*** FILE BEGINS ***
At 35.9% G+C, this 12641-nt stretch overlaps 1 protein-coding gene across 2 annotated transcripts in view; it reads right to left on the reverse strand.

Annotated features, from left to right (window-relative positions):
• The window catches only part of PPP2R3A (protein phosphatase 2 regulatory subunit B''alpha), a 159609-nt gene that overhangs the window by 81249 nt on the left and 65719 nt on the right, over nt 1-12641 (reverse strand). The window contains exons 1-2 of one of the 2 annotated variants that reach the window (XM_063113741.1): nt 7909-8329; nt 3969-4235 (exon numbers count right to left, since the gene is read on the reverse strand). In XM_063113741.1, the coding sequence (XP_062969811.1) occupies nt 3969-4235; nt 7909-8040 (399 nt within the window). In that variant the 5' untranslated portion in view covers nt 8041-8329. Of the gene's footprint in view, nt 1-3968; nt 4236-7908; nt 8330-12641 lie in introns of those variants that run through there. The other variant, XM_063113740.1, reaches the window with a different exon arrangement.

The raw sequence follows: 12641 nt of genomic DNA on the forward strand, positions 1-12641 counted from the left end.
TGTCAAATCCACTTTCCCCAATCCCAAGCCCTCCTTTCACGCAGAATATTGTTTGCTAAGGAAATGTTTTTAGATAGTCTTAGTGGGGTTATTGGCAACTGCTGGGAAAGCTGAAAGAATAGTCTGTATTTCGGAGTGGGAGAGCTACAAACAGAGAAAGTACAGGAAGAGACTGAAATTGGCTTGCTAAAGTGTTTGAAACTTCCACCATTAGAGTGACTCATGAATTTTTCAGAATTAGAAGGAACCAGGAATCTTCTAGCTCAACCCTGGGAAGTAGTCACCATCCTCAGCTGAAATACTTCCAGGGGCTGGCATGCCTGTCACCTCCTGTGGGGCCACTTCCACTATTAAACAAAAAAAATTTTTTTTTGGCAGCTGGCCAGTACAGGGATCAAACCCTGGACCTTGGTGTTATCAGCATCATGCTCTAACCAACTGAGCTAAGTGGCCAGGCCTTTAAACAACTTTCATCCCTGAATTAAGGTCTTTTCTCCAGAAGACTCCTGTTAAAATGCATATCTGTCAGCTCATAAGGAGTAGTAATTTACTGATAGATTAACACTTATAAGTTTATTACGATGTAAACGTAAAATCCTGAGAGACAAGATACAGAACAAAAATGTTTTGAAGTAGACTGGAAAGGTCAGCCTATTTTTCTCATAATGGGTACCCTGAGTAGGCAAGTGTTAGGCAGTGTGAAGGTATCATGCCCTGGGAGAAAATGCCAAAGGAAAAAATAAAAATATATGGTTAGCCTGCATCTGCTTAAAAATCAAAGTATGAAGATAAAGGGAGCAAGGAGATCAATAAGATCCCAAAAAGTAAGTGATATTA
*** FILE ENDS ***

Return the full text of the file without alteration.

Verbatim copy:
At 35.9% G+C, this 12641-nt stretch overlaps 1 protein-coding gene across 2 annotated transcripts in view; it reads right to left on the reverse strand.

Annotated features, from left to right (window-relative positions):
• The window catches only part of PPP2R3A (protein phosphatase 2 regulatory subunit B''alpha), a 159609-nt gene that overhangs the window by 81249 nt on the left and 65719 nt on the right, over nt 1-12641 (reverse strand). The window contains exons 1-2 of one of the 2 annotated variants that reach the window (XM_063113741.1): nt 7909-8329; nt 3969-4235 (exon numbers count right to left, since the gene is read on the reverse strand). In XM_063113741.1, the coding sequence (XP_062969811.1) occupies nt 3969-4235; nt 7909-8040 (399 nt within the window). In that variant the 5' untranslated portion in view covers nt 8041-8329. Of the gene's footprint in view, nt 1-3968; nt 4236-7908; nt 8330-12641 lie in introns of those variants that run through there. The other variant, XM_063113740.1, reaches the window with a different exon arrangement.

The raw sequence follows: 12641 nt of genomic DNA on the forward strand, positions 1-12641 counted from the left end.
TGTCAAATCCACTTTCCCCAATCCCAAGCCCTCCTTTCACGCAGAATATTGTTTGCTAAGGAAATGTTTTTAGATAGTCTTAGTGGGGTTATTGGCAACTGCTGGGAAAGCTGAAAGAATAGTCTGTATTTCGGAGTGGGAGAGCTACAAACAGAGAAAGTACAGGAAGAGACTGAAATTGGCTTGCTAAAGTGTTTGAAACTTCCACCATTAGAGTGACTCATGAATTTTTCAGAATTAGAAGGAACCAGGAATCTTCTAGCTCAACCCTGGGAAGTAGTCACCATCCTCAGCTGAAATACTTCCAGGGGCTGGCATGCCTGTCACCTCCTGTGGGGCCACTTCCACTATTAAACAAAAAAAATTTTTTTTTGGCAGCTGGCCAGTACAGGGATCAAACCCTGGACCTTGGTGTTATCAGCATCATGCTCTAACCAACTGAGCTAAGTGGCCAGGCCTTTAAACAACTTTCATCCCTGAATTAAGGTCTTTTCTCCAGAAGACTCCTGTTAAAATGCATATCTGTCAGCTCATAAGGAGTAGTAATTTACTGATAGATTAACACTTATAAGTTTATTACGATGTAAACGTAAAATCCTGAGAGACAAGATACAGAACAAAAATGTTTTGAAGTAGACTGGAAAGGTCAGCCTATTTTTCTCATAATGGGTACCCTGAGTAGGCAAGTGTTAGGCAGTGTGAAGGTATCATGCCCTGGGAGAAAATGCCAAAGGAAAAAATAAAAATATATGGTTAGCCTGCATCTGCTTAAAAATCAAAGTATGAAGATAAAGGGAGCAAGGAGATCAATAAGATCCCAAAAAGTAAGTGATATTA